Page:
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Attendance Drops At Maryland High School, As Deportation Fears Rise
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Attendance Drops At Maryland High School, As Deportation Fears Rise

Education

Attendance Drops At Maryland High School, As Deportation Fears Rise

Attendance Drops At Maryland High School, As Deportation Fears Rise
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  • <iframe src="https://www.npr.org/player/embed/463405722/463405723" width="100%" height="290" frameborder="0" scrolling="no" title="NPR embedded audio player">
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A high school hallway. i
iStockphoto.com
A high school hallway.
iStockphoto.com

At one high school in Maryland, fears of deportation are playing out in the classroom.

In Prince George's County, a suburb of Washington, D.C., about 70 percent of the students at High Point High School are Latino. It's a student population that's prompted the school's principal, Sandra Jimenez, to term it "Central American Ellis Island."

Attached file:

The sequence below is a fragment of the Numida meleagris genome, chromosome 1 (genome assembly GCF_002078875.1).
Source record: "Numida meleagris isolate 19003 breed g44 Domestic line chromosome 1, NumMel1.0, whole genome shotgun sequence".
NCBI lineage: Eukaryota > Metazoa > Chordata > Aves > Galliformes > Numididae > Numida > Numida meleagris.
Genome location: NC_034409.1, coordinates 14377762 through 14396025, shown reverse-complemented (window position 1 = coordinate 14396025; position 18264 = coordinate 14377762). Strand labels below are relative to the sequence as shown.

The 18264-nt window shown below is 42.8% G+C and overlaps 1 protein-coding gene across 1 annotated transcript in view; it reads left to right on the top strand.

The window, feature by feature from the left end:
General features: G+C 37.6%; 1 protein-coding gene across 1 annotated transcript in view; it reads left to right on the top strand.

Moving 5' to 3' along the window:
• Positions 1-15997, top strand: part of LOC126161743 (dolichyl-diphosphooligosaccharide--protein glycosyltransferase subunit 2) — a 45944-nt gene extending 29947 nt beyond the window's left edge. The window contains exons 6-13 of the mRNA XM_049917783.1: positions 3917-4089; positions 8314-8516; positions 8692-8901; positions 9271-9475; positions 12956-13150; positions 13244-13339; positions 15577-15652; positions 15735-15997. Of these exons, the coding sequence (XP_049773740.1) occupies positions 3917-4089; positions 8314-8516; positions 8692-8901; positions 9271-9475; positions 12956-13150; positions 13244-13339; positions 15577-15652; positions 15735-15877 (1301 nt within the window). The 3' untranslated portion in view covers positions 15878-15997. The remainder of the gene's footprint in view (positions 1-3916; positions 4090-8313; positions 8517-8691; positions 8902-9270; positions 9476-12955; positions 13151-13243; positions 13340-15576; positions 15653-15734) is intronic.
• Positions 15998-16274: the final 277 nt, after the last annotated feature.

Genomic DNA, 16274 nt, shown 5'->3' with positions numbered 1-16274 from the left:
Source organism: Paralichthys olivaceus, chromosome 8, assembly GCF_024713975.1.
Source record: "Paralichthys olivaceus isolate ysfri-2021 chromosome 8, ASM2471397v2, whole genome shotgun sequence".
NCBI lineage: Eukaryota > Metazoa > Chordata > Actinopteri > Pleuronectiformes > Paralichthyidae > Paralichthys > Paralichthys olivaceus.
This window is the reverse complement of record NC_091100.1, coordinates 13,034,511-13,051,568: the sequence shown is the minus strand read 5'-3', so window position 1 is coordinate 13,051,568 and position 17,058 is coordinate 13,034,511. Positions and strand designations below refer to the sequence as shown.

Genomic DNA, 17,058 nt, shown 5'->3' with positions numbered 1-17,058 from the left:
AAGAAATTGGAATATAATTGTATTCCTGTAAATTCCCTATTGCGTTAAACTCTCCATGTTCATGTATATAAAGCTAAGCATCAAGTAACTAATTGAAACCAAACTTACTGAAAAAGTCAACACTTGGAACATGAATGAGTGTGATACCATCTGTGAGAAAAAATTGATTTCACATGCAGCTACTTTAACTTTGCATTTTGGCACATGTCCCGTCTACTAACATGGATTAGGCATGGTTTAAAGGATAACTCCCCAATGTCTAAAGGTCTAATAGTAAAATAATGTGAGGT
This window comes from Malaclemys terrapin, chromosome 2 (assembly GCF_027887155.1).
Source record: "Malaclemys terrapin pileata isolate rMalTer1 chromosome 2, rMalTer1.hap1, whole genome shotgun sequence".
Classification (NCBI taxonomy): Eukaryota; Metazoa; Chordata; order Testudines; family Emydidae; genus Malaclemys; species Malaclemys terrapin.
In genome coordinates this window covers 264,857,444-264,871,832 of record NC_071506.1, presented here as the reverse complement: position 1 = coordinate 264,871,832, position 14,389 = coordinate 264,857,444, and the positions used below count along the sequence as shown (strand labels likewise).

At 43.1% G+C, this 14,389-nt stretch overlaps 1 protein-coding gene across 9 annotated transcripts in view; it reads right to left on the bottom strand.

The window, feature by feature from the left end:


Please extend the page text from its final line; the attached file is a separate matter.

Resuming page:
Principal Jimenez says the fear of deportation raids is making many immigrant students scared to come to school, despite assurances from government officials that there are no raids happening at schools.

It's a concern that was echoed in a statement by Dr. Kevin Maxwell, CEO of Prince George's County Public Schools in an open letter to DHS.

"I am deeply troubled by the fear and uncertainty that exists in so many of our school communities as a result of the actions of the Department of Homeland Security," he wrote. "We urge federal authorities to see schools and other public gathering places as areas where no enforcement activities should take place and ask them to strongly consider the devastating impacts of their actions on the academic, social and emotional well-being of all of our students."

DHS declined an interview request from NPR, but said in a statement that the agency "does not conduct 'raids.' ICE focuses on those who have been issued a final order of removal from a judge."

Jimenez joined NPR's Michel Martin to discuss the drama that is playing out on her campus.

Click the audio link above to hear the full interview.

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